Physical exercise is known to regulate energy balance. Important to this regulatory system is the existence of several peptides that communicate the status of body energy stores to the brain and are related to the body fatness including leptin, adiponectin and ghrelin. These hormones assist in regulating energy balance as well as somatic and pubertal growth in children. It appears that rather few studies have investigated the responses of leptin, adiponectin and ghrelin to acute exercise and these studies have demonstrated no changes in these peptides as a result of exercise. Leptin levels are decreased and may remain unchanged advancing from prepuberty to pubertal maturation in young male and female athletes. A limited number of studies indicate that adiponectin levels are not different between prepubertal and pubertal athletes and untrained controls. However, in certain circumstances circulating adiponectin could be increased in young athletes after onset of puberty as a result of heavily increased energy expenditure. Ghrelin levels are elevated in young sportsmen. However, pubertal onset decreases ghrelin levels in boys and girls even in the presence of chronically elevated energy expenditure as seen in young athletes. Ghrelin may also be used as an indicator of energy imbalance across the menstrual cycle in adolescent athletes. There are no studies with high-molecular-weight adiponectin and only very few studies with acylated ghrelin responses to acute exercise and chronic training have been performed in young athletes. Since these forms of adiponectin and ghrelin have been thought to be bioactive forms, further studies with these specific forms of adiponectin and ghrelin are needed. In conclusion, further studies should be conducted to investigate the response of these hormones to acute and chronic negative energy balance to better understand their role in regulating energy balance during growth and maturation in young athletes.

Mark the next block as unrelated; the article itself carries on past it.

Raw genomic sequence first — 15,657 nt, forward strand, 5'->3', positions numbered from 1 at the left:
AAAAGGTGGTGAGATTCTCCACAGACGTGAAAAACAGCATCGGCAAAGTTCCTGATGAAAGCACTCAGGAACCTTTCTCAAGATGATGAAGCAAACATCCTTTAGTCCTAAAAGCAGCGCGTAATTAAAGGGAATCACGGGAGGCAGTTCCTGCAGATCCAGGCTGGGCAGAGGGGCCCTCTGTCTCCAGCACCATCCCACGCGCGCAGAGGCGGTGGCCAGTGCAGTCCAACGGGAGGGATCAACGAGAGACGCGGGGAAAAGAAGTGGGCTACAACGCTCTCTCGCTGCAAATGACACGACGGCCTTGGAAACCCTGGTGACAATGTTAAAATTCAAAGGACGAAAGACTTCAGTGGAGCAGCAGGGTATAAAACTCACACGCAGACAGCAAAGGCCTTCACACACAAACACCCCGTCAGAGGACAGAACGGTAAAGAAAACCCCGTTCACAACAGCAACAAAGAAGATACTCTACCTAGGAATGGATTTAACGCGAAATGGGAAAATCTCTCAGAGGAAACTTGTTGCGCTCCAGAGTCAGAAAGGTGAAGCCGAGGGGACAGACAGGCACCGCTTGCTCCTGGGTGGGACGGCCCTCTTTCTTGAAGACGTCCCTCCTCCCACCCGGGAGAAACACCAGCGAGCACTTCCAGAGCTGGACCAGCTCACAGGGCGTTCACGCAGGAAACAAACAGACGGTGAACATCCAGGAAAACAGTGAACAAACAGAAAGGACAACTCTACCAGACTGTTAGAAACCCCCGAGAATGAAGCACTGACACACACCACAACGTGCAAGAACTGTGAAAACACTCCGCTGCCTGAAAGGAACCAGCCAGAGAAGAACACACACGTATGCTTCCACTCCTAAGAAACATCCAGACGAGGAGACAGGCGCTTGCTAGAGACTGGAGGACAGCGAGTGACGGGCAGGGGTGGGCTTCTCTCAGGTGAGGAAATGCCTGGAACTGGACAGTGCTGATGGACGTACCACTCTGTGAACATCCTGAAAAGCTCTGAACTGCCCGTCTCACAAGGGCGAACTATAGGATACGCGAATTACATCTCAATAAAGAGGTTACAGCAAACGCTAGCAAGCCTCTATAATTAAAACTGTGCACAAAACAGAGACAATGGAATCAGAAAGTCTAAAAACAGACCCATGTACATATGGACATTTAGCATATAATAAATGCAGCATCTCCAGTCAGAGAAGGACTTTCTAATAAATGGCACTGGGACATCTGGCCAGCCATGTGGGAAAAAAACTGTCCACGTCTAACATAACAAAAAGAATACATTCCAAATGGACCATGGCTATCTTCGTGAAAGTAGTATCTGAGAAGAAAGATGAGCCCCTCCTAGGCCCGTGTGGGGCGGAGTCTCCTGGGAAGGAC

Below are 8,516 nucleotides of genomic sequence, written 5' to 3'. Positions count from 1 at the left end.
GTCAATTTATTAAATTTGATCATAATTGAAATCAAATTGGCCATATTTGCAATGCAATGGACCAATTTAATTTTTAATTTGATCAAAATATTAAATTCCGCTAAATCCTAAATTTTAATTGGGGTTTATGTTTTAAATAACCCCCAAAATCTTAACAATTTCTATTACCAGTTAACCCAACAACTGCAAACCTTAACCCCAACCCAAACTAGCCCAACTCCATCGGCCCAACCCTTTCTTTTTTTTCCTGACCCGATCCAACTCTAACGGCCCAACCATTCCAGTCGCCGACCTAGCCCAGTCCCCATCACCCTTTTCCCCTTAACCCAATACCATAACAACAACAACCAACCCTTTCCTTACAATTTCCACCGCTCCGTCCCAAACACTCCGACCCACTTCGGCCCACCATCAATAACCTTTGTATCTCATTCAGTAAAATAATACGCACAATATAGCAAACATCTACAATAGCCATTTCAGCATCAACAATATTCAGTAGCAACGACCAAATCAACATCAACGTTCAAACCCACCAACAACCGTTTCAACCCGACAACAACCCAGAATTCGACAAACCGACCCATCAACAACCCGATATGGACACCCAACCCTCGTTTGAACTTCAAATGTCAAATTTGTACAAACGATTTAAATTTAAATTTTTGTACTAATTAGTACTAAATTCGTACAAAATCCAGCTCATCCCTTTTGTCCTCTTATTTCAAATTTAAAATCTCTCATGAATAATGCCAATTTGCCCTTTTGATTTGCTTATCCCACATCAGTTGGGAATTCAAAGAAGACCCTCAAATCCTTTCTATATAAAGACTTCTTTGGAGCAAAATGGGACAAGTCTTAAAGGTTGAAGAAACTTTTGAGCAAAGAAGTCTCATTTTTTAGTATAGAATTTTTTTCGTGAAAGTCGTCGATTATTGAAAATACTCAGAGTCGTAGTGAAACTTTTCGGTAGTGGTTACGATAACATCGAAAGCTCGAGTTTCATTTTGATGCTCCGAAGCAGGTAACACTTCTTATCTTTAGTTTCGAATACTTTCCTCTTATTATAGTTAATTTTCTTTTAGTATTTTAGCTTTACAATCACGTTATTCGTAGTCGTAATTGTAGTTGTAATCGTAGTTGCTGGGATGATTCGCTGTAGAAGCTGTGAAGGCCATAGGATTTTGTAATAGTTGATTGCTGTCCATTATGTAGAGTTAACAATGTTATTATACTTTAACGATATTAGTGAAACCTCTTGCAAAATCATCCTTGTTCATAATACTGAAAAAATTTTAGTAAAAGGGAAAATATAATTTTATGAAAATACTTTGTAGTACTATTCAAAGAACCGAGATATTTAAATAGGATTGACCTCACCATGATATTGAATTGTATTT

For The Year that Was—2016, I have selected three papers in the area of growth, maturation, and exercise during youth. The year of 2016 was a successful year and it was not an easy task to highlight the most significant publications in this specific area of pediatric exercise science. The first paper has been chosen because it provides, for the first time, the growth and maturational status of elite junior tennis players belonging to the top eight players in the National rankings in various ages and compares against population norms. It appeared that individual differences in growth and maturation contribute towards the selection of elite junior tennis players in both sexes, with a bias towards these athletes who are comparatively tall and heavy for their age already in younger ages. The second paper is a methodological paper and was selected because it provides a unique perspective on the use of different tracking coefficients to investigate short-term tracking of cardiorespiratory and performance-related physical fitness among adolescents during growth and maturation. Specifically, three distinct statistical approaches were applied in this paper: auto-correlations, mulitilevel modeling corrected tracking values for time-varying covariates and Cohen`s Kappa in order to identify group and individual tracking as well as individuals whose trajectories are unstable across time. This methodological paper demonstrated the importance of the selection of the statistical approach to monitor and describe short-term tracking of cardiorespiratory and performance-related physical fitness variables in adolescents during growth and maturation. The third selected paper provided some evidence that the consequence of physical activity during childhood can be far reaching as physical activity might not only promote health benefits but also have positive effects on adulthood earnings.